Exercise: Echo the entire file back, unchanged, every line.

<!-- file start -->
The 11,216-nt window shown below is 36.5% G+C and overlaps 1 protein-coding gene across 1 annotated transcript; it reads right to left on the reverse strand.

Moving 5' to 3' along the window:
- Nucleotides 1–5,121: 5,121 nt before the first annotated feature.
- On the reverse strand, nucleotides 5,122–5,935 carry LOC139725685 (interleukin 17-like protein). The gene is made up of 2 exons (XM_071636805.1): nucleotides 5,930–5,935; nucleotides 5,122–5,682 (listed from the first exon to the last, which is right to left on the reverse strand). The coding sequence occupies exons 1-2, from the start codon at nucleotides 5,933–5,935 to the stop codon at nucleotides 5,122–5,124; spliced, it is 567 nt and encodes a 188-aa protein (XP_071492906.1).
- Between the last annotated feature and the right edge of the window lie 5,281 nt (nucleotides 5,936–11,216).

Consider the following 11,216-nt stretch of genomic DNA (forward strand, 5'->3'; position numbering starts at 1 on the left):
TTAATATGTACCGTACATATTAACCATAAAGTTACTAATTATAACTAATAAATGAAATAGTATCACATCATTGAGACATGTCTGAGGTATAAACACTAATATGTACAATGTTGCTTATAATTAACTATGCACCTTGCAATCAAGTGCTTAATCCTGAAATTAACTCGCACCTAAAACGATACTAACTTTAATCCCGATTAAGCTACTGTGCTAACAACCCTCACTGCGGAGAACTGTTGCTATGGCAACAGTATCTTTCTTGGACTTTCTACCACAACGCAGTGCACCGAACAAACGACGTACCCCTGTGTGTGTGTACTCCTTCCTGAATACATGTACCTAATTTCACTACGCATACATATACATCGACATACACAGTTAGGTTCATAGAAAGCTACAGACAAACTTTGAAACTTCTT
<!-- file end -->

The 11,216-nt window shown below is 36.5% G+C and overlaps 1 protein-coding gene across 1 annotated transcript; it reads right to left on the reverse strand.

Moving 5' to 3' along the window:
- Nucleotides 1–5,121: 5,121 nt before the first annotated feature.
- On the reverse strand, nucleotides 5,122–5,935 carry LOC139725685 (interleukin 17-like protein). The gene is made up of 2 exons (XM_071636805.1): nucleotides 5,930–5,935; nucleotides 5,122–5,682 (listed from the first exon to the last, which is right to left on the reverse strand). The coding sequence occupies exons 1-2, from the start codon at nucleotides 5,933–5,935 to the stop codon at nucleotides 5,122–5,124; spliced, it is 567 nt and encodes a 188-aa protein (XP_071492906.1).
- Between the last annotated feature and the right edge of the window lie 5,281 nt (nucleotides 5,936–11,216).

Consider the following 11,216-nt stretch of genomic DNA (forward strand, 5'->3'; position numbering starts at 1 on the left):
TTAATATGTACCGTACATATTAACCATAAAGTTACTAATTATAACTAATAAATGAAATAGTATCACATCATTGAGACATGTCTGAGGTATAAACACTAATATGTACAATGTTGCTTATAATTAACTATGCACCTTGCAATCAAGTGCTTAATCCTGAAATTAACTCGCACCTAAAACGATACTAACTTTAATCCCGATTAAGCTACTGTGCTAACAACCCTCACTGCGGAGAACTGTTGCTATGGCAACAGTATCTTTCTTGGACTTTCTACCACAACGCAGTGCACCGAACAAACGACGTACCCCTGTGTGTGTGTACTCCTTCCTGAATACATGTACCTAATTTCACTACGCATACATATACATCGACATACACAGTTAGGTTCATAGAAAGCTACAGACAAACTTTGAAACTTCTT